A Prospective Randomized Trial of Side Branch Dilatation Strategies in Patients With Coronary Bifurcation Lesions Undergoing Treatment With a Single Stent - Nordic-Baltic Bifurcation Study III

Description:

In the case of coronary bifurcation lesions, stenting of the main artery with optional stenting of the side branch (SB) is the preferred strategy. However, in certain situations, a simple one-stent technique can be employed. In these situations, it is unknown if simultaneous kissing balloon inflation of the main vessel (MV) and the SB post-stenting is associated with better outcomes.

Hypothesis:

Kissing balloon dilatation post-stenting of the main artery would be associated with better outcomes, as compared with no kissing balloon dilatation in patients with bifurcation lesions.

Study Design

  • Randomized
  • Stratified

Patients Enrolled: 477
Mean Follow Up: 6 months
Mean Patient Age: 64.5 years
Female: 27%
Mean Ejection Fraction: 58.5%

Patient Populations:

  • PCI for any indication
  • Lesion location: LAD/diagonal, circumflex (CX)/obtuse marginal, right coronary artery/posterior descending artery/posterolateral branch, left main/LAD/CX
  • Vessel size: main vessel diameter ≥2.5 mm, side branch diameter ≥2.25 mm

Exclusions:

  • ST-elevation acute MI within 24 hours
  • Expected survival <1 year 
  • S-creatinine >200 µmol/L
  • Allergy to aspirin, clopidogrel, or ticlopidine
  • Allergy to sirolimus

Primary Endpoints:

  • MACE at 6 months (cardiovascular death, target vessel MI, TLR, stent thrombosis)

Secondary Endpoints:

  • Individual components of primary outcome
  • Periprocedural MI
  • Canadian Cardiovascular Society angina class at 6 months
  • Procedural endpoints

Drug/Procedures Used:

Both the MV and SB were wired, with predilatation at the discretion of the operator. Sirolimus stents were used for stenting the MV, with jailing of the SB wire. At this point, if TIMI 3 flow was present in the SB, patients were randomized to either final kissing balloon dilatations, or no further intervention, irrespective of the presence of a severe ostial lesion in the SB. In the final kissing balloon arm, the SB was rewired through the MV stent, and simultaneous kissing balloon dilatation was performed.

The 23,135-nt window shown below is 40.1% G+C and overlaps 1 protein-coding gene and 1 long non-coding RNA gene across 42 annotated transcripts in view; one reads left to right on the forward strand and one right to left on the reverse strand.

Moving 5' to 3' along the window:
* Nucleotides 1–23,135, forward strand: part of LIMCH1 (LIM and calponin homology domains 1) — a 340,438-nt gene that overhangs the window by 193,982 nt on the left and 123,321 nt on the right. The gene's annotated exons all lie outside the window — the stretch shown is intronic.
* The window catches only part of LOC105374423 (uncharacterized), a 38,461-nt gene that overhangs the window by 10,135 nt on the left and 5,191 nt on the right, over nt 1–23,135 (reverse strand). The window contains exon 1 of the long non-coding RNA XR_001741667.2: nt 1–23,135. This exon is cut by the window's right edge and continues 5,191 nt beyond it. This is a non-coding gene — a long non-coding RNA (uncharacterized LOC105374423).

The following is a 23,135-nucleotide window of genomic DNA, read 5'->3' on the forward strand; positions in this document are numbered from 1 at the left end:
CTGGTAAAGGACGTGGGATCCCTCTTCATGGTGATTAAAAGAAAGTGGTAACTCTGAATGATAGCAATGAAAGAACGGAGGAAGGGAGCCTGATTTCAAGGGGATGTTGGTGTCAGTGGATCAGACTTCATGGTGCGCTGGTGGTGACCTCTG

Concomitant Medications:

Glycoprotein IIb/IIIa inhibitors (29.0%), bivalirudin (24%), clopidogrel (99%), and aspirin (99.8%)

Principal Findings:

A total of 477 patients were enrolled, 238 to kissing balloon, and 239 to no kissing balloon. Baseline characteristics were fairly similar between the two groups. About 17% of patients were diabetic, and 27% had a history of prior percutaneous coronary intervention (PCI). The majority of patients underwent PCI for stable angina (74%). The most common treated vessel was the left anterior descending (LAD) (73%); left main stenting was done in about 7.5% of the patients. Multivessel disease was noted in about 52% of the patients. The mean MV lesion length was 17.5 mm, and the mean SB lesion length was 3.5 mm. The mean reference vessel diameter in the MV was 3.4 mm, and in the SB was 2.7 mm. SB stenting was necessary in <1% of the total population. The target lesion was in the LAD in about 70% of the patients. True bifurcation lesions (Medina class 1,1,1; 1,0,1; and 0,1,1) constituted about 50% of all lesions.

Procedure time (61 vs. 47 minutes, p = 0.0001), fluoroscopic time (16 vs. 11 minutes, p = 0.0001), and contrast use (235 vs. 200 ml, p = 0.0001) were significantly higher in the kissing balloon arm compared with the no kissing balloon arm. There was no difference in the incidence of major adverse cardiac events (MACE) at 6 months between the two arms (2.1% vs. 2.5%, p = 1.0). Other outcomes, such as stent thrombosis (0.4% in both arms, p > 0.05), target lesion revascularization (TLR) (1.3% vs. 2.1%, p > 0.05), and overall mortality (1.2% vs. 0%, p > 0.05) were similar between the two arms. The incidence of periprocedural myocardial infarction (MI) was also similar between the two arms (6.3% in both arms, p > 0.05). Findings were similar for patients with true bifurcation lesions as well. At 8-month angiographic follow-up, in-stent restenosis of ≥50% was lower in the final kissing balloon arm (7.9% vs. 15.4%, p = 0.039).

Interpretation:

The results of this trial indicate that a strategy of routine SB kissing balloon dilatation through the MV stent is not associated with better outcomes at 6 months, as compared with no kissing balloon dilatation, with an increase in procedure and fluoroscopic times, and the total amount of contrast use. The use of kissing balloon dilatation of the SB through the main stent should be reserved to situations such as poor flow into the SB, or significant ostial stenosis due to plaque shifting with clinical, hemodynamic, or electrocardiographic changes.

References:

Niemelä M, Kervinen K, Erglis A, et al., on behalf of the Nordic-Baltic PCI Study Group. Randomized Comparison of Final Kissing Balloon Dilatation Versus No Final Kissing Balloon Dilatation in Patients With Coronary Bifurcation Lesions Treated With Main Vessel Stenting: The Nordic-Baltic Bifurcation Study III. Circulation 2011;123:79-86.

Presented by Dr. Matti Niemela at the Transcatheter Cardiovascular Therapeutics meeting (TCT 2009), San Francisco, CA, September 25, 2009.

Clinical Topics: Invasive Cardiovascular Angiography and Intervention, Stable Ischemic Heart Disease, Atherosclerotic Disease (CAD/PAD), Interventions and Coronary Artery Disease, Chronic Angina

Keywords: Myocardial Infarction, Coronary Artery Disease, Follow-Up Studies, Angina, Stable, Human Rights, Dilatation, Sirolimus, Constriction, Pathologic, Hemodynamics, Percutaneous Coronary Intervention, Stents, Thrombosis, Diabetes Mellitus


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